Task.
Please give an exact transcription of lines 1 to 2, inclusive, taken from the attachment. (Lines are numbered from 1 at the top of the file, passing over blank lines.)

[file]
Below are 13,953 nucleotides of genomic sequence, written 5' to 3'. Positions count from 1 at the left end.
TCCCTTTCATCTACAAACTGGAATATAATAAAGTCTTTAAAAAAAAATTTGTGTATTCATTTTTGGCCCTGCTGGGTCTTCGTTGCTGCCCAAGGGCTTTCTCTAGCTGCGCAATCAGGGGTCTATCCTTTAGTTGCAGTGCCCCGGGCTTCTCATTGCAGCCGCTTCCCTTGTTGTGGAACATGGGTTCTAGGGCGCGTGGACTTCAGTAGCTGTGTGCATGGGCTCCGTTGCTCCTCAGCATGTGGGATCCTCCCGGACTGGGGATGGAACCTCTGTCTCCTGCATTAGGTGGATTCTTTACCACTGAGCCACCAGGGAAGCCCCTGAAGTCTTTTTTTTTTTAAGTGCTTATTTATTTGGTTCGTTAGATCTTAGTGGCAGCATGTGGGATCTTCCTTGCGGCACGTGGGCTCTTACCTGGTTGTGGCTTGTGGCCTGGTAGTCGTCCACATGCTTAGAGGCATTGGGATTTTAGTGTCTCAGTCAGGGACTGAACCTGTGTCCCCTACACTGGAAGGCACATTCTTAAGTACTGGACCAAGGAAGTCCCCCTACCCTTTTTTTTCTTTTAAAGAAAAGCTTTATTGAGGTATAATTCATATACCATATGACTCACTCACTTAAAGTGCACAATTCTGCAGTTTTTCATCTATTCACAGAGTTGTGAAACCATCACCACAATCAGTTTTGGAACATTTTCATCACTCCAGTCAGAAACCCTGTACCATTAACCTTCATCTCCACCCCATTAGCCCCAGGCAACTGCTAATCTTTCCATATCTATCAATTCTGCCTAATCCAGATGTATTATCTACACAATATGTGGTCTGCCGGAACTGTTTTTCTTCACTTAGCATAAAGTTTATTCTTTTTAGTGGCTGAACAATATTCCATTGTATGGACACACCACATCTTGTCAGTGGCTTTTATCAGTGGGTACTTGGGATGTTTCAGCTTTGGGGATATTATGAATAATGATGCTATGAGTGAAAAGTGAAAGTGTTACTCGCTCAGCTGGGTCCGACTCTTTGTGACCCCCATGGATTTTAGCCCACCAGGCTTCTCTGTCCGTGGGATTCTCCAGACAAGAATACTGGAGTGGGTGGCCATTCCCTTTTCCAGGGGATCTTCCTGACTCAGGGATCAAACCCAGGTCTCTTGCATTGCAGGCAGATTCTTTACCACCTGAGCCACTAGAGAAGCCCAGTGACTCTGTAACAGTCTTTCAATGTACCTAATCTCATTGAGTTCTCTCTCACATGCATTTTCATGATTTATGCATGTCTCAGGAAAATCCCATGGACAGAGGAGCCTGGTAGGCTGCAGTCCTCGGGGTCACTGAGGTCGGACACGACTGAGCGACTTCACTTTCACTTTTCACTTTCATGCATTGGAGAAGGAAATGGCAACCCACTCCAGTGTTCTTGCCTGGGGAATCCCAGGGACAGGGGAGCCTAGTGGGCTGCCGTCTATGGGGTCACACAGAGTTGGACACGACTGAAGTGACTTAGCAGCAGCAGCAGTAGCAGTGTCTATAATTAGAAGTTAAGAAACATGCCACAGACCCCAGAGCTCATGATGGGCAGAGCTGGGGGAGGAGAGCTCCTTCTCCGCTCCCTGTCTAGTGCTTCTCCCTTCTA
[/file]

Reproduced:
Below are 13,953 nucleotides of genomic sequence, written 5' to 3'. Positions count from 1 at the left end.
TCCCTTTCATCTACAAACTGGAATATAATAAAGTCTTTAAAAAAAAATTTGTGTATTCATTTTTGGCCCTGCTGGGTCTTCGTTGCTGCCCAAGGGCTTTCTCTAGCTGCGCAATCAGGGGTCTATCCTTTAGTTGCAGTGCCCCGGGCTTCTCATTGCAGCCGCTTCCCTTGTTGTGGAACATGGGTTCTAGGGCGCGTGGACTTCAGTAGCTGTGTGCATGGGCTCCGTTGCTCCTCAGCATGTGGGATCCTCCCGGACTGGGGATGGAACCTCTGTCTCCTGCATTAGGTGGATTCTTTACCACTGAGCCACCAGGGAAGCCCCTGAAGTCTTTTTTTTTTTAAGTGCTTATTTATTTGGTTCGTTAGATCTTAGTGGCAGCATGTGGGATCTTCCTTGCGGCACGTGGGCTCTTACCTGGTTGTGGCTTGTGGCCTGGTAGTCGTCCACATGCTTAGAGGCATTGGGATTTTAGTGTCTCAGTCAGGGACTGAACCTGTGTCCCCTACACTGGAAGGCACATTCTTAAGTACTGGACCAAGGAAGTCCCCCTACCCTTTTTTTTCTTTTAAAGAAAAGCTTTATTGAGGTATAATTCATATACCATATGACTCACTCACTTAAAGTGCACAATTCTGCAGTTTTTCATCTATTCACAGAGTTGTGAAACCATCACCACAATCAGTTTTGGAACATTTTCATCACTCCAGTCAGAAACCCTGTACCATTAACCTTCATCTCCACCCCATTAGCCCCAGGCAACTGCTAATCTTTCCATATCTATCAATTCTGCCTAATCCAGATGTATTATCTACACAATATGTGGTCTGCCGGAACTGTTTTTCTTCACTTAGCATAAAGTTTATTCTTTTTAGTGGCTGAACAATATTCCATTGTATGGACACACCACATCTTGTCAGTGGCTTTTATCAGTGGGTACTTGGGATGTTTCAGCTTTGGGGATATTATGAATAATGATGCTATGAGTGAAAAGTGAAAGTGTTACTCGCTCAGCTGGGTCCGACTCTTTGTGACCCCCATGGATTTTAGCCCACCAGGCTTCTCTGTCCGTGGGATTCTCCAGACAAGAATACTGGAGTGGGTGGCCATTCCCTTTTCCAGGGGATCTTCCTGACTCAGGGATCAAACCCAGGTCTCTTGCATTGCAGGCAGATTCTTTACCACCTGAGCCACTAGAGAAGCCCAGTGACTCTGTAACAGTCTTTCAATGTACCTAATCTCATTGAGTTCTCTCTCACATGCATTTTCATGATTTATGCATGTCTCAGGAAAATCCCATGGACAGAGGAGCCTGGTAGGCTGCAGTCCTCGGGGTCACTGAGGTCGGACACGACTGAGCGACTTCACTTTCACTTTTCACTTTCATGCATTGGAGAAGGAAATGGCAACCCACTCCAGTGTTCTTGCCTGGGGAATCCCAGGGACAGGGGAGCCTAGTGGGCTGCCGTCTATGGGGTCACACAGAGTTGGACACGACTGAAGTGACTTAGCAGCAGCAGCAGTAGCAGTGTCTATAATTAGAAGTTAAGAAACATGCCACAGACCCCAGAGCTCATGATGGGCAGAGCTGGGGGAGGAGAGCTCCTTCTCCGCTCCCTGTCTAGTGCTTCTCCCTTCTA